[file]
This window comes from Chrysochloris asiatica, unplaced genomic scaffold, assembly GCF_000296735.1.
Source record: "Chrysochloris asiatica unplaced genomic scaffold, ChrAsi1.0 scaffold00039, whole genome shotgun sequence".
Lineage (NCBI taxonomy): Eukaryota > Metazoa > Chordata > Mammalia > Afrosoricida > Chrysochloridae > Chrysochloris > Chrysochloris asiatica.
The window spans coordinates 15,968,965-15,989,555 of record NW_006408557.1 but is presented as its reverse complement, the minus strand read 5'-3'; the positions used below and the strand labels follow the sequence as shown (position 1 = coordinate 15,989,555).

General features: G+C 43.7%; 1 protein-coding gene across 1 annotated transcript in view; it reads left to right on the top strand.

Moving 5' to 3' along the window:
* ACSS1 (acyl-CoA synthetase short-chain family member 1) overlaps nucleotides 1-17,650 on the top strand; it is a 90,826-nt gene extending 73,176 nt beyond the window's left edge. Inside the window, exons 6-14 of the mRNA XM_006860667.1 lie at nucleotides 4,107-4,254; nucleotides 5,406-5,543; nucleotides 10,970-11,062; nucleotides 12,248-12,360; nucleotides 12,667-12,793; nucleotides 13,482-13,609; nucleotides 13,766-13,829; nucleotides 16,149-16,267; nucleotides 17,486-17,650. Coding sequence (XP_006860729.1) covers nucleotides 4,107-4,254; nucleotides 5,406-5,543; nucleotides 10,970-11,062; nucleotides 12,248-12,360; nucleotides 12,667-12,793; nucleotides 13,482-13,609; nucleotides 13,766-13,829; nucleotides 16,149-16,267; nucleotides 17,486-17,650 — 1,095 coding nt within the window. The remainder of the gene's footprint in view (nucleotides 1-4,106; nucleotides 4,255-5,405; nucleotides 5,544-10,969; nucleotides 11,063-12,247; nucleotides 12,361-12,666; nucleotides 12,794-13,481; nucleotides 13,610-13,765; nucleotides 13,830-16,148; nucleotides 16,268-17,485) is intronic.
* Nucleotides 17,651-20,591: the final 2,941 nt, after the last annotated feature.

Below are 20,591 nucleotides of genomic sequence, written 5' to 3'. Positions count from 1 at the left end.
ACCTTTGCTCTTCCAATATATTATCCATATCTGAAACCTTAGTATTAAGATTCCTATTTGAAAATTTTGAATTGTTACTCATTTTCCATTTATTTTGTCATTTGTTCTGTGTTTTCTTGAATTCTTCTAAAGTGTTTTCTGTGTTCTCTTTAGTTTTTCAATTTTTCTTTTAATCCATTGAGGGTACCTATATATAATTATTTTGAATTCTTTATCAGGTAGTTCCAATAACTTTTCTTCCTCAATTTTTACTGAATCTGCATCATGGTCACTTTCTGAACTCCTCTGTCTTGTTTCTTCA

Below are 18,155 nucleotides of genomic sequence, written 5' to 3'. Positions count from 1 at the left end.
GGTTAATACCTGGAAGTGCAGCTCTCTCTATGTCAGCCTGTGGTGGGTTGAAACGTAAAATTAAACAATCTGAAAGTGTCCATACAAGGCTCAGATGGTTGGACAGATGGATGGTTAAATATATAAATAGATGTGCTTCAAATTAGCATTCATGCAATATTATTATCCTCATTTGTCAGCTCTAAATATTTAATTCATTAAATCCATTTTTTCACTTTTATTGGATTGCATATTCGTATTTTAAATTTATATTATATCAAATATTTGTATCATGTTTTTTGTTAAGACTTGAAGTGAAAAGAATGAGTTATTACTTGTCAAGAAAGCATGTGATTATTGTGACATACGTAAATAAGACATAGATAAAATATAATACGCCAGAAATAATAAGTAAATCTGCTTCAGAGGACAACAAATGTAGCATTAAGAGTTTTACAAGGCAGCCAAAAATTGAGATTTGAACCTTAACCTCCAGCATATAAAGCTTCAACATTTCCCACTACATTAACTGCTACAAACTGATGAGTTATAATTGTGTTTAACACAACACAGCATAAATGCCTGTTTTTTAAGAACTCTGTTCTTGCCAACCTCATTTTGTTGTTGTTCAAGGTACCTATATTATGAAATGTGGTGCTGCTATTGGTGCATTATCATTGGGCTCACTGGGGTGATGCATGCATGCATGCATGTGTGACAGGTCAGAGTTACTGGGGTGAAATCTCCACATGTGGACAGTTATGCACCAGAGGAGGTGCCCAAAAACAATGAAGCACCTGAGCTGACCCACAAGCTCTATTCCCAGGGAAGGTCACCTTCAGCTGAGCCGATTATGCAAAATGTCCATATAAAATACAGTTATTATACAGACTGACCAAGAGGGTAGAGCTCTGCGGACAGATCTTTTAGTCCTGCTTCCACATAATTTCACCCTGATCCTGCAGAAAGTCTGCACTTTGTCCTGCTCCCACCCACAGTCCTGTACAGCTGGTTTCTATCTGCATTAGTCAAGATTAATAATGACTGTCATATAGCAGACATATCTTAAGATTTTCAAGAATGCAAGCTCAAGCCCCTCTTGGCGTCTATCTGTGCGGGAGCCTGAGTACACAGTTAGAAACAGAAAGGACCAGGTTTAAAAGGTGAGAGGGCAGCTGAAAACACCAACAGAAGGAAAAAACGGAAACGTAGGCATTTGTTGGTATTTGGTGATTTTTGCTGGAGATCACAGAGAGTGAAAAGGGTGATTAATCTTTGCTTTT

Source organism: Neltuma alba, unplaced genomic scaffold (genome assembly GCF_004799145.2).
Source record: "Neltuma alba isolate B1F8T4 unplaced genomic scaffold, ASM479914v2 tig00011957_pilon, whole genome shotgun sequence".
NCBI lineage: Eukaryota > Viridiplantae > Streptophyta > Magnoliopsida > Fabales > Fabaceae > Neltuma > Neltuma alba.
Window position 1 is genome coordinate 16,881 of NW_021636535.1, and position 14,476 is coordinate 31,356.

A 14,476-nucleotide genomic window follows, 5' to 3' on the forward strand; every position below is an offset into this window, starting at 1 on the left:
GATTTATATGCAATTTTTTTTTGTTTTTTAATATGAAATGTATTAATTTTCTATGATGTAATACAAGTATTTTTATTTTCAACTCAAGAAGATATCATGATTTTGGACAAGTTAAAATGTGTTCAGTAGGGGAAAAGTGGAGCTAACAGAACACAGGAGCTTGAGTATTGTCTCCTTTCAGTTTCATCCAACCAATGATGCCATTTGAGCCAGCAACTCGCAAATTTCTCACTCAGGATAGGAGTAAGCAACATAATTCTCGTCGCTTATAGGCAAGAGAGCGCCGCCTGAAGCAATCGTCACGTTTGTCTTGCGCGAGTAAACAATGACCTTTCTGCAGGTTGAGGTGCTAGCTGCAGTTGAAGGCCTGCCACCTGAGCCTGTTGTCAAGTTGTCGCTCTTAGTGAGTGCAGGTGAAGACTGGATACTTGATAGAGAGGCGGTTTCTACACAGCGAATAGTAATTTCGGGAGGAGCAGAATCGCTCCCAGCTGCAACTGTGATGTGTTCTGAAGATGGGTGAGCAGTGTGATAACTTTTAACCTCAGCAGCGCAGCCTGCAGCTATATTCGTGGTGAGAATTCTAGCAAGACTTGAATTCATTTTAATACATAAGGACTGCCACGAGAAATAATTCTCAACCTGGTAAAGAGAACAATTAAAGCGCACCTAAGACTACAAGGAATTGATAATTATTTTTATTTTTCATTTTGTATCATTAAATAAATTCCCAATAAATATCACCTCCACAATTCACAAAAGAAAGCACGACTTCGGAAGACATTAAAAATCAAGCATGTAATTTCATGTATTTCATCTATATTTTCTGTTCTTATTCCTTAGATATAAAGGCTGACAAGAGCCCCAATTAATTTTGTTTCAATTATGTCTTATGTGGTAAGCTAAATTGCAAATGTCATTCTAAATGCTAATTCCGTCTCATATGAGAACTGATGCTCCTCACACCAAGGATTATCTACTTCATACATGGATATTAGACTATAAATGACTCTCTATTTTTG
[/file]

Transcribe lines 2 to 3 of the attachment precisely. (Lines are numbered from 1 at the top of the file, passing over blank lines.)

Source record: "Chrysochloris asiatica unplaced genomic scaffold, ChrAsi1.0 scaffold00039, whole genome shotgun sequence".
Lineage (NCBI taxonomy): Eukaryota > Metazoa > Chordata > Mammalia > Afrosoricida > Chrysochloridae > Chrysochloris > Chrysochloris asiatica.